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  • Writer's pictureSteven Keith

Wine Spectator has little love for West Virginia restaurants

With Wine Spectator just releasing its 40th annual list of the most wine-worthy restaurants across the world – a lineup recognizing nearly 3,000 restaurants in more than 70 countries – it’s time for my annual lament about the falling number of West Virginia spots they feature on said list.

The Wonder Bar Steakhouse in Clarksburg
The Wonder Bar Steakhouse in Clarksburg

We’ve actually hit a new low this year with only three Mountain State restaurants making the cut.

West Virginia had about that same number when I started writing about food and drink more than 20 years ago, but the total gradually crept up to more than a dozen as the state’s food scene got better and consumers started to become more interested (and in my case, obsessed) with enjoying nice wines to match the quality of a restaurant’s food offerings.

So this year’s list is disappointing, but absolutely no cause for alarm.

Bridge Road Bistro in Charleston
Bridge Road Bistro in Charleston

As I’ve said many times before, West Virginia’s culinary scene is better than ever with impressive wine lists gracing menus all across the state.

We’re not any “less than” now, it’s just that many restaurants have told me they no longer feel it’s worth jumping through the extensive hoops necessary to apply for Wine Spectator’s special designation.

Instead, they said, they’ll continue to rely on happy customers and positive reviews to let them know they’re doing alright. Hard to argue with that.

But for those who like an official seal of approval, here are the three West Virginia restaurants Wine Spectator says do the best jobs pairing the very best food and wines …

  • The Wonder Bar Steakhouse in Clarksburg, most notable for reasonably priced prized California wines to complement its impeccable steak and seafood dishes.

  • The Greenbrier’s Main Dining Room in White Sulphur Springs, lauded for its very large selection of wines from across the world paired with classic French and continental cuisine.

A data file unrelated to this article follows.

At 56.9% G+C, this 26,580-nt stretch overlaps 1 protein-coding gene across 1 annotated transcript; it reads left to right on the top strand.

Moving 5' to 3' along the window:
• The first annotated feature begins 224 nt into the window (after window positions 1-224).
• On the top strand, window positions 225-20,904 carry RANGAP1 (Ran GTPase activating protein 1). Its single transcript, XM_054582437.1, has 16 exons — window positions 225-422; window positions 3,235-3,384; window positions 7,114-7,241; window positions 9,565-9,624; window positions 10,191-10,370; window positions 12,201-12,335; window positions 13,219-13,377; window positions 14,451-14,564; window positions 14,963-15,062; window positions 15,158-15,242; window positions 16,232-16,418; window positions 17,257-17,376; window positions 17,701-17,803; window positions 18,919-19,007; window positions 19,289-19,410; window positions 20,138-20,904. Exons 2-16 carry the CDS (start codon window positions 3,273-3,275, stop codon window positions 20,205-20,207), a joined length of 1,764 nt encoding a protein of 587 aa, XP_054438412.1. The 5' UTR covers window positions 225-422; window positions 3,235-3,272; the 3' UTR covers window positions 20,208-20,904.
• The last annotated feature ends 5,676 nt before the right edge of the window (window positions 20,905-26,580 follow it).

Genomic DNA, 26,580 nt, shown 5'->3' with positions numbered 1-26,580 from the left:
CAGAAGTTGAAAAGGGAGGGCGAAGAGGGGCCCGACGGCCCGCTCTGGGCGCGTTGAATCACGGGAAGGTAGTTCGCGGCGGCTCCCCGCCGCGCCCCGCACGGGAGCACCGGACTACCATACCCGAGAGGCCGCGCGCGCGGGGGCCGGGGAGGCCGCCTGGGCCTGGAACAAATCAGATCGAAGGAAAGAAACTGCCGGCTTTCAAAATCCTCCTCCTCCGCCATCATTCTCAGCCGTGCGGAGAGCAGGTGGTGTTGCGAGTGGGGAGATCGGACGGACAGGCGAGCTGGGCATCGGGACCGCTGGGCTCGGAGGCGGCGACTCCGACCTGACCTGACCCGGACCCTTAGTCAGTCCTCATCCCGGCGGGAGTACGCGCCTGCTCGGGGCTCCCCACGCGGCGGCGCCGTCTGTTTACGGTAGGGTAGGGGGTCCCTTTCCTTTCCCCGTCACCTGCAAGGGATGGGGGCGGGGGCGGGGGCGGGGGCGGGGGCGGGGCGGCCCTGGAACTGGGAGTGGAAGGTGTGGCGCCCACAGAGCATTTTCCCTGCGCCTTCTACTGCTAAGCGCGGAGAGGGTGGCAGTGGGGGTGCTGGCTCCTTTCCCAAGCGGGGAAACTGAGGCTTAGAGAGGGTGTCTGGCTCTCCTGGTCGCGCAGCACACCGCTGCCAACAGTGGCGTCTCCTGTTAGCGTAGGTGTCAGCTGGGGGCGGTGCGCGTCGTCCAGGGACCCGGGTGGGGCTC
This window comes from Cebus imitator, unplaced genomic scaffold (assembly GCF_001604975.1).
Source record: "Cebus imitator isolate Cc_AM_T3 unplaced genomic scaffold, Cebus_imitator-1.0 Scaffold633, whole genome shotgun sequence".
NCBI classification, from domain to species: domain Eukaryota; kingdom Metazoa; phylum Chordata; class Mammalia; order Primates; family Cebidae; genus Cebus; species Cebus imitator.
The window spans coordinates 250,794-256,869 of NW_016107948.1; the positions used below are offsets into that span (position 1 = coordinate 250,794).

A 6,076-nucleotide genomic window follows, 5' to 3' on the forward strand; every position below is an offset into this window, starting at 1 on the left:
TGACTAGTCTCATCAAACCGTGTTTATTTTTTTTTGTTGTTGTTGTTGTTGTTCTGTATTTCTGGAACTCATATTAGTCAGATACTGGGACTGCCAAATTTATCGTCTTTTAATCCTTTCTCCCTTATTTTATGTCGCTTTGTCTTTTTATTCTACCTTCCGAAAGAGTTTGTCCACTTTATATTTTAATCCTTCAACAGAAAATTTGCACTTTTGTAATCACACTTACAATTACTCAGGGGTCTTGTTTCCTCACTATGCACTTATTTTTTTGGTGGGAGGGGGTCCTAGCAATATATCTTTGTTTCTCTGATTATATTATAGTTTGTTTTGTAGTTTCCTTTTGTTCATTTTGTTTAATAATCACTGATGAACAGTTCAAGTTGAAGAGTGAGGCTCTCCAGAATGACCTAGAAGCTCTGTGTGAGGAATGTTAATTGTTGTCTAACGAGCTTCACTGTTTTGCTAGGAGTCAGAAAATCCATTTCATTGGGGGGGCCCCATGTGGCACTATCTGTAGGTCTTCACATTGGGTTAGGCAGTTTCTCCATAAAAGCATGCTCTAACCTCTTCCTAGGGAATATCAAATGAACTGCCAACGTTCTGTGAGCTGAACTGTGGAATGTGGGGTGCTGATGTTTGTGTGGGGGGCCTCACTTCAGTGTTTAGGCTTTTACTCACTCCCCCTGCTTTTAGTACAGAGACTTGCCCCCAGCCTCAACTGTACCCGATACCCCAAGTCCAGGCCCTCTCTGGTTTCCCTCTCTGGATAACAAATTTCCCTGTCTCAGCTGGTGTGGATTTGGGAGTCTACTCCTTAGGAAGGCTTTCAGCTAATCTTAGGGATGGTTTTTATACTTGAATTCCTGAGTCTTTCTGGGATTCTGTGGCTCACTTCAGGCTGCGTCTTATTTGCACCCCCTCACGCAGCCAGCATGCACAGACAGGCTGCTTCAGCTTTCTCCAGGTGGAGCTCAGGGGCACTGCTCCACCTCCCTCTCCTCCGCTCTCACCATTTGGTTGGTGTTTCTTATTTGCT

• Bridge Road Bistro in Charleston, also recognized for offering well-priced California wines served with regional American specialties.

There are so many other top-notch wine lists around the state that I wouldn’t even know how to begin listing them all. So, Wine Spectator, I respectfully disagree on your assessment.

But nonetheless, cheers to these winners!

• • •

Thanks for all the love after last week’s column sharing my love for an awesome outdoor crab feast friends of mine hosted over the Fourth of July holiday.

I’m sometimes hesitant to share food-related adventures that aren’t based in local restaurants, worried that folks may have no interest in reading about a place they can’t go themselves.

Summersville reader J.D.'s crab dinner
Summersville reader J.D.'s crab dinner

But those experiences often receive more comments than reviews of the area’s new restaurants, so I’ll keep ’em coming. And although you can’t necessarily enjoy them at the same places I did (in this case, my neighbor’s backyard) you can certainly experience them on your own.

Case in point: A fan from Summersville sent in a note saying he enjoyed my article and that his family did the same thing, also ordering fresh crabs from Annapolis, MD, for a outdoor dinner. (He even sent a mouthwatering photo to prove it!)

Another reader from Charleston wrote: “I miss living in the Washington/Baltimore area. Where did you get the crabs from? General Seafood? Can I ask what you paid for a bushel or half bushel?”

I didn’t buy the crabs we enjoyed, so I’m not sure how much they cost. But I could tell him they are also available at General Steak & Seafood in downtown Charleston, because another reader said they did the same thing we did on July 4th with crabs purchased locally there. (I’m sure they have to be special ordered in advance, though, so definitely call ahead first.)

Sounds there were lots of crabby people celebrating Independence Day this year.

• • •

Steven Keith is a food writer and restaurant critic known as “The Food Guy” who writes a weekly column for the Charleston Gazette-Mail and has appeared in several state, regional and national culinary publications. Follow him online at or on Facebook, Twitter, Instagram and Pinterest. He can be reached at 304-380-6096 or at

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